1. uniform acceleration

A particle travels srating with a initial speed u, with uniform acceleration a. Show that the distance travelled during the nth second is u+an-.5a. (b) if the particle travels 17m in the 2nd second of motion and 47m in the 7th second of motion how far will it go in the (i) 10th second of motion (ii) nth second of motion

i worked out the first bit by letting s=un+.5an^2. i then found s=u(n+1)=5a(n+1)^2. and i took these away from each other and i was left with the answer. i no not know what to do for part b though

2. Re: uniform acceleration

what you've done isn't quite right

the first second is from 0 to 1, the 2nd from 1 to 2, etc.

so the $nth$ second is $t\in [n-1,n)$

putting this into the equation of motion we get

$d(n) = \dfrac{a}{2}(n^2) + u n - \dfrac{a}{2}(n-1)^2 - u(n-1) = \dfrac{a}{2}(n^2) + u n - \dfrac{a}{2}(n^2 - 2n + 1)- u n + u$

$d(n) = a\left(n-\dfrac 1 2\right)+u$

Now for (b) we note

$d(2) = 17$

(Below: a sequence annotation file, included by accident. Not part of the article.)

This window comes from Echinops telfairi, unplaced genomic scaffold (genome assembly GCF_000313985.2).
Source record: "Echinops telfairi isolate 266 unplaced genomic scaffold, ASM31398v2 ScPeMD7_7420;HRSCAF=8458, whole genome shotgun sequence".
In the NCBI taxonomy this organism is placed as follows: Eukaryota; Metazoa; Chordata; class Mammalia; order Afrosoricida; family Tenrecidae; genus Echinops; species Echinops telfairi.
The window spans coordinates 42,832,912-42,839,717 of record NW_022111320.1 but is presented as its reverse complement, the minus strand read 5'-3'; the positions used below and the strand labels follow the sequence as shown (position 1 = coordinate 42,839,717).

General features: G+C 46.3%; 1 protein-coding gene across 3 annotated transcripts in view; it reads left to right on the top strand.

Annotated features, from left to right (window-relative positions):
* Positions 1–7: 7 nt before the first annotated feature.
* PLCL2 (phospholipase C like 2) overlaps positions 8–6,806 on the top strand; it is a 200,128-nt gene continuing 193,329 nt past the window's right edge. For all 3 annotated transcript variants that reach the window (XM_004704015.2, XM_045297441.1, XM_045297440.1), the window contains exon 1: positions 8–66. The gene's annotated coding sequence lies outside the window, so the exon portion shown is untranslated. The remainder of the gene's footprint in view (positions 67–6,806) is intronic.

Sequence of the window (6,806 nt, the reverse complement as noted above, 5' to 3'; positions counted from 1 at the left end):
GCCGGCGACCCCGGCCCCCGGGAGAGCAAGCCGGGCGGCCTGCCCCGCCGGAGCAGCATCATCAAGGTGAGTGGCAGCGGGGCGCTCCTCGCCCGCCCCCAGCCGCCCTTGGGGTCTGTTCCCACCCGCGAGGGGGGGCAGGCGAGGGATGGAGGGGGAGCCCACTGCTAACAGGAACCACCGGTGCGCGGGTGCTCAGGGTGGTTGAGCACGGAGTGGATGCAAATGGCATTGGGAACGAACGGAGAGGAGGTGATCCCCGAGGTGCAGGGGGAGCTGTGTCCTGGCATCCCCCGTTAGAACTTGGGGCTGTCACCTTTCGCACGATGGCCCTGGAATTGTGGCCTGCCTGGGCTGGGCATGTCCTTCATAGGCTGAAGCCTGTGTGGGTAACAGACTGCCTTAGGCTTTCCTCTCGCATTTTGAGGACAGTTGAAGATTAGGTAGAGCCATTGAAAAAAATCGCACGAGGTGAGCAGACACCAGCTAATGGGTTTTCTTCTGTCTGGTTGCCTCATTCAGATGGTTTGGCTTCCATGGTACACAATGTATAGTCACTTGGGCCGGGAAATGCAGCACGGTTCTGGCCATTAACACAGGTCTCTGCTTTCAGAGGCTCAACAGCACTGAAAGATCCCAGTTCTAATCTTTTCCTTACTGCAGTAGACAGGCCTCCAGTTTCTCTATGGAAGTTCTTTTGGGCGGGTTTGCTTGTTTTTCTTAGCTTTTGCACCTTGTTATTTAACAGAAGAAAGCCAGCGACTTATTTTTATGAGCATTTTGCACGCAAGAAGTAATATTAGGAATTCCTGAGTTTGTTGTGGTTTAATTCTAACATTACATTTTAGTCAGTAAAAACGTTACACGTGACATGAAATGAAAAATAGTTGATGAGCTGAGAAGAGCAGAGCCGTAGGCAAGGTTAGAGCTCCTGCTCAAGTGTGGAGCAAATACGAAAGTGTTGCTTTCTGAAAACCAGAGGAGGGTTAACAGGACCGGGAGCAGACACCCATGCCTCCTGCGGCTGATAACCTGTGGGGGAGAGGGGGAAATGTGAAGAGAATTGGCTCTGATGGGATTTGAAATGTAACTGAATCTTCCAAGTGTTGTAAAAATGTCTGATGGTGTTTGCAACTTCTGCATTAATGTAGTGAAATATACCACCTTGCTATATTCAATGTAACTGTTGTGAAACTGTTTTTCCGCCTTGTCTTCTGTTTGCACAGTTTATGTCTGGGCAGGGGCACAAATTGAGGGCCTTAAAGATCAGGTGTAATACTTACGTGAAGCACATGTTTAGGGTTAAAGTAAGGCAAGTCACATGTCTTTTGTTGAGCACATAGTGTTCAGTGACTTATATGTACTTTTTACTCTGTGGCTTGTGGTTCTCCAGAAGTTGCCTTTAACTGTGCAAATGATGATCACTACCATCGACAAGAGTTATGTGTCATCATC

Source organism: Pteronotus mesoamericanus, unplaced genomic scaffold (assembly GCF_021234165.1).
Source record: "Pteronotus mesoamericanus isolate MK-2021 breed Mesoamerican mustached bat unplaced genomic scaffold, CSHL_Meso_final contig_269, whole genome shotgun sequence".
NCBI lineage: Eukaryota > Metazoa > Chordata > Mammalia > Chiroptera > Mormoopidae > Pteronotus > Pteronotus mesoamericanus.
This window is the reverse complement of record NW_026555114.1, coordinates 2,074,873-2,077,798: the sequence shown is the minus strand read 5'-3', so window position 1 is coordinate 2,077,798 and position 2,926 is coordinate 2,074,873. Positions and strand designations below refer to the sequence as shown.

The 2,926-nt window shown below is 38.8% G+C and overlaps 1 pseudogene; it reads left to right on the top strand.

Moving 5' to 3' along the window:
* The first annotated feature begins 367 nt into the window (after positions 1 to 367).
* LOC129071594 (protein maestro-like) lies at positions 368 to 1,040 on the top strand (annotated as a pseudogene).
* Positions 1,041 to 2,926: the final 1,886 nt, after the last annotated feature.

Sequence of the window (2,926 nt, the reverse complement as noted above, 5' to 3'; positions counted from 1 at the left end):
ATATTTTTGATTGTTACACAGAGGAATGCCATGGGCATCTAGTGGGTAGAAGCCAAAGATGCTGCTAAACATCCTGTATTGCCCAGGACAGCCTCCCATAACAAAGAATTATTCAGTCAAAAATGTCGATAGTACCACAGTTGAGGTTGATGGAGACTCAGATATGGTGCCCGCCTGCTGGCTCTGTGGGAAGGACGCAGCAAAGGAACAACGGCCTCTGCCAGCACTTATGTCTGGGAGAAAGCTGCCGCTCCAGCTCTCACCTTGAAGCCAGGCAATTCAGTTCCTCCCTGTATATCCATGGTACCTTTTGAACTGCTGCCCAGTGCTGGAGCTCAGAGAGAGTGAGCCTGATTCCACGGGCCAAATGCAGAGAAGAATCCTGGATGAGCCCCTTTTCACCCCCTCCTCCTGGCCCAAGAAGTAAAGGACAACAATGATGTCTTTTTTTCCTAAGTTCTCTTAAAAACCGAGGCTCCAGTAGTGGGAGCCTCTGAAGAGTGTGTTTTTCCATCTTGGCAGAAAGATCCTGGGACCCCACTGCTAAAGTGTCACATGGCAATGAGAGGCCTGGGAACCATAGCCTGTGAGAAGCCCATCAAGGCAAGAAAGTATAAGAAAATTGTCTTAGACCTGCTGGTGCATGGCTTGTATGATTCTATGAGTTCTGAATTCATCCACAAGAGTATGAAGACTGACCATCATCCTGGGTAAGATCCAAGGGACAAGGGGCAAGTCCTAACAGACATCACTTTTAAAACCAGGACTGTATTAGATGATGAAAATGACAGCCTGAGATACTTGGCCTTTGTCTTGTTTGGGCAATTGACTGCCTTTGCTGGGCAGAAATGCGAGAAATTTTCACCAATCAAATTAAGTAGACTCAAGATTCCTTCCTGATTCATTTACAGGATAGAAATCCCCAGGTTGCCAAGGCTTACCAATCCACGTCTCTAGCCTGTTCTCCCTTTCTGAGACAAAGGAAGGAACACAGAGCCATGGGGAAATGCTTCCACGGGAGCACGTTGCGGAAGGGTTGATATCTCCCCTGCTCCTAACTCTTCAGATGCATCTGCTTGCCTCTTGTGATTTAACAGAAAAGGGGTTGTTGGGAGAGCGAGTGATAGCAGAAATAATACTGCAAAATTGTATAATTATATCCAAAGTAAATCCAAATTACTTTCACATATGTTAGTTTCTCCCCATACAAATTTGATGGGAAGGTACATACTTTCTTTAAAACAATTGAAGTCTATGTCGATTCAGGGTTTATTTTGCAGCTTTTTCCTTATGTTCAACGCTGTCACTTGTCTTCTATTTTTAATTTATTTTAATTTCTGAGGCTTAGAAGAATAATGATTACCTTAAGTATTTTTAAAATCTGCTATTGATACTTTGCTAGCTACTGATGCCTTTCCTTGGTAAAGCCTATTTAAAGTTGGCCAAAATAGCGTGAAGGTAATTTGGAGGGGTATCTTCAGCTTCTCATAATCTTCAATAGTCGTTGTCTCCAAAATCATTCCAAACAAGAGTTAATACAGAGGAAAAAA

$d(7) = 47$

$\dfrac{3a}{2} + u = 17$

$\dfrac{13a}{2} + u = 47$

Solving this we get

$5a=30$

$a=6,~u=8$

$d(10)=6(9.5)+8 = 65$

$d(n) = 6\left(n-\dfrac 1 2 \right) + 8$

3. Re: uniform acceleration

If you did what you said, you should have ended up with u + an + 0.5a rather than u + an - 0.5a.

The first second of motion happens between n=0 and n=1.
The second second of motion happens between n=1 and n=2, etc.

So the nth second of motion happens between n-1 and n (not n and n+1 which is what you have done)

So, first of all, you need to fix up part (a).

Part (b) uses the fact that the distance travelled during the nth second is u + an - 0.5a.

So, when n = 2, u+an-0.5a = u+2a-0.5a = u+1.5a = 17

and when n=7 , u+an-0.5a = ..... etc

This gives 2 simultaneous equations so you can work out u and a. Then sub into the distance formula u+an-0.5a to get a formula in terms of n only. Then you can do (i) and (ii).